But Vietnamese cuisine has much more to offer than noodle soup. Historically Vietnam has acted as culinary crossroads between China, Thailand and France. These influences combined to create a true Asian fusion, with spicy coconut curries,fresh herbs like mint, basil, rau ram and saw leaf, sweet marinated meats and salty fermented fish sauces.
Very few Vietnamese restaurants in Silicon Valley feature the full range and depth of this complex cuisine, perhaps fearing that the new flavors would confuse non-Asian clientele. Personally, I love these flavors, and I felt optimistic about Fusia's new direction.
Bustling at Noon
I returned twice to Fusia Cafe since they reopened, for dinner and lunch. I was happy to discover that lunch service was busier than ever. Fusia has found a lunchtime niche among local techies, and the atmosphere makes lone diners feel as comfortable as large groups. An arc of tiny tables encircles the fountain, set for quick single and duo lunches.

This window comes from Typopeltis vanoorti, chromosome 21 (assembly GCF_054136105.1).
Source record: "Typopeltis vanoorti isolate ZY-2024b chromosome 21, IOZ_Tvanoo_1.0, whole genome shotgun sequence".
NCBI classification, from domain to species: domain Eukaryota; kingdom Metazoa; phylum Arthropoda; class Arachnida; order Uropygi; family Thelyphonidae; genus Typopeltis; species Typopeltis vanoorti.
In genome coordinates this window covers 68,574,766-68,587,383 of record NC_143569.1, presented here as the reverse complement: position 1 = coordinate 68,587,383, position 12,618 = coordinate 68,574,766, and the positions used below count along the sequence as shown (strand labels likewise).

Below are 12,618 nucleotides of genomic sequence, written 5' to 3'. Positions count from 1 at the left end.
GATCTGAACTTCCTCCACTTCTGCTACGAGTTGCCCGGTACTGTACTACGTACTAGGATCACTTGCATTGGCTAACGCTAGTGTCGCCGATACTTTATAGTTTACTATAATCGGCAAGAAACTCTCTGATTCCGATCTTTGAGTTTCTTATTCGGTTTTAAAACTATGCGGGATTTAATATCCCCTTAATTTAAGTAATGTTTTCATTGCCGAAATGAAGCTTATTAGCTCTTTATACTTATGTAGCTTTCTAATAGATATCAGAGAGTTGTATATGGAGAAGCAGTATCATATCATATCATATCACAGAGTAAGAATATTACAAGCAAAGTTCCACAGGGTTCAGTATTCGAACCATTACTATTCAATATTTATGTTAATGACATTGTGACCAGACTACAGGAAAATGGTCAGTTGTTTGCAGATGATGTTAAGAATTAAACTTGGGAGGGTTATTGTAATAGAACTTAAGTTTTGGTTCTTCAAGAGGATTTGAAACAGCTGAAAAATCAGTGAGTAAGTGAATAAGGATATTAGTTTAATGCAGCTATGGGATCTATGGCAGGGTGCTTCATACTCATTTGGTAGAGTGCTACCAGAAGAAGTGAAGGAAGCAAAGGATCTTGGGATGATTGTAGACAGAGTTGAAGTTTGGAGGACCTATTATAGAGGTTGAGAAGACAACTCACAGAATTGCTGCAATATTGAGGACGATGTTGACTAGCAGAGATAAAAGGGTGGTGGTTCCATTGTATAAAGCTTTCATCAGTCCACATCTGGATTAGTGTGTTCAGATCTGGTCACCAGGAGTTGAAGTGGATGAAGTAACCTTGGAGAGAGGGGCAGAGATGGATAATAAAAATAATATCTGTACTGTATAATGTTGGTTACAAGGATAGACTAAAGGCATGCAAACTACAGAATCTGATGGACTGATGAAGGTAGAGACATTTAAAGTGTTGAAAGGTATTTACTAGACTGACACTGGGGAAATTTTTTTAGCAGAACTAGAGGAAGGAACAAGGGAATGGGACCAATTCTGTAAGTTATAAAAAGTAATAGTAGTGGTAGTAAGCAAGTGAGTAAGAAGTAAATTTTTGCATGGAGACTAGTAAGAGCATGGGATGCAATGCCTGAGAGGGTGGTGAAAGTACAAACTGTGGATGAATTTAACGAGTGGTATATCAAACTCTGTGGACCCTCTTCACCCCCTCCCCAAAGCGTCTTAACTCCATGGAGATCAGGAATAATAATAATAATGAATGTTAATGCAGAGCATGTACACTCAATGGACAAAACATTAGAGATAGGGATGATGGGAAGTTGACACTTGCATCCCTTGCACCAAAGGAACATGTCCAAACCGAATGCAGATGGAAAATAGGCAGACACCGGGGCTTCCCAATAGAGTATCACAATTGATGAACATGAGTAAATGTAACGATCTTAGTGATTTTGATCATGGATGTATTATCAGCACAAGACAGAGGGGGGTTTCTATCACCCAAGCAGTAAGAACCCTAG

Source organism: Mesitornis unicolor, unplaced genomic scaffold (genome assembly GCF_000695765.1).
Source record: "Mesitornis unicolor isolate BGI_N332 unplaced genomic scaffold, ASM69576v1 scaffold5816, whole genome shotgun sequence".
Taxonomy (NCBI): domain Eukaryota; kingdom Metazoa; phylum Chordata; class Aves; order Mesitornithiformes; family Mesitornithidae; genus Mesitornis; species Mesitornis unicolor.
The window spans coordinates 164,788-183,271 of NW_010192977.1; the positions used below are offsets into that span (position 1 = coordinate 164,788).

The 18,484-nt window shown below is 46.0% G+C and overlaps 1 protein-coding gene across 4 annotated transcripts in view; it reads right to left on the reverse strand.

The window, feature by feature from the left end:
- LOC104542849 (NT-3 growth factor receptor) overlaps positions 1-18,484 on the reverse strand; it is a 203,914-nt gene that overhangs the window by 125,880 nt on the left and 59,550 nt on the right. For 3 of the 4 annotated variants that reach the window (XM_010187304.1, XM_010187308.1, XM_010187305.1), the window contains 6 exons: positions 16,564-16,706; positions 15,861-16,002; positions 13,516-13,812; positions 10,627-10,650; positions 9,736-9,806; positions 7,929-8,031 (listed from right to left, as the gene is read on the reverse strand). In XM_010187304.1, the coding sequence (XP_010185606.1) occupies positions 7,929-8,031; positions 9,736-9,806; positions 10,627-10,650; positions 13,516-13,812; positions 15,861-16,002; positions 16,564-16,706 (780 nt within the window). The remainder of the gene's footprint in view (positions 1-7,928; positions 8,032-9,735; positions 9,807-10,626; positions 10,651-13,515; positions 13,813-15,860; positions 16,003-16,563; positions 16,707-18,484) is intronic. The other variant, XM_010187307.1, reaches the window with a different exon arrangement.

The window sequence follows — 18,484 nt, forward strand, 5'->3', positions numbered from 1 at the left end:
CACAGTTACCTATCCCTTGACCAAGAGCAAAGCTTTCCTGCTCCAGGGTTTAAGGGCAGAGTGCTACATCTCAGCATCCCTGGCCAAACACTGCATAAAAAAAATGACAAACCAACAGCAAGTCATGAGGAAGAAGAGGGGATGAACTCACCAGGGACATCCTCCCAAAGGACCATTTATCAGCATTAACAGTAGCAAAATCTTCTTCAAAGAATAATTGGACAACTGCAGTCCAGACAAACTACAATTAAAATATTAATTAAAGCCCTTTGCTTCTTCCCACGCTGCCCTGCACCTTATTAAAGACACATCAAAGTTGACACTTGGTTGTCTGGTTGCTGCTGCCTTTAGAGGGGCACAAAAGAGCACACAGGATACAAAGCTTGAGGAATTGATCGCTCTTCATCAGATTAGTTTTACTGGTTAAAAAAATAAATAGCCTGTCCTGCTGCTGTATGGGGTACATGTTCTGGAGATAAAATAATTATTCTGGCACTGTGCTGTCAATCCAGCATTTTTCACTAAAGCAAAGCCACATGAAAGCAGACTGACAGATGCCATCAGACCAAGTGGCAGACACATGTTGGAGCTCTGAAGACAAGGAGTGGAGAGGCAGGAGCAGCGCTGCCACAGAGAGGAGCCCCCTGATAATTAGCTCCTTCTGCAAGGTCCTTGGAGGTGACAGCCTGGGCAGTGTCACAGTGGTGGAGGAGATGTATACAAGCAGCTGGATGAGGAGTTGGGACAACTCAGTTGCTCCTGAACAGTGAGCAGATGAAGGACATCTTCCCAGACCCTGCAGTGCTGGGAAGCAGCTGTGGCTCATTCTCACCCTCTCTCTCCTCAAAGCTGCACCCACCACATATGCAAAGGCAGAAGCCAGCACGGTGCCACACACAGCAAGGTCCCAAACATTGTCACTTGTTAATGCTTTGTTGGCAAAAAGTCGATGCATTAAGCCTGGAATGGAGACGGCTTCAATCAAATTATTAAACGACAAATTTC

Dinner, on the other hand, still feels quiet. Perhaps the location two blocks from downtown prevents its discovery.
Seafood noodle soup is my wife's favorite here ($6.25), with deeply seasoned broth and lingering flavors of star anise. This soup now generously features prawns and scallops, no longer including diced squid nor imitation crab. The vermicelli wheat noodles feel firm in the mouth.
The five-spice duck noodle soup ($6.50) has become a new personal favorite. The earthy sweet broth needs no adornment. Shiitake mushrooms and bok choy give substance to the noodles. A whole leg and thigh of moist marinated duck sits on top. Challenging to eat with only chopsticks and spoon, it's worth the mess.
Of course, Fusia also offers pho' with rice noodles and choice of beef types, as well as chicken, wonton, vegetable (not vegetarian) and a house special soup with a bit of everything.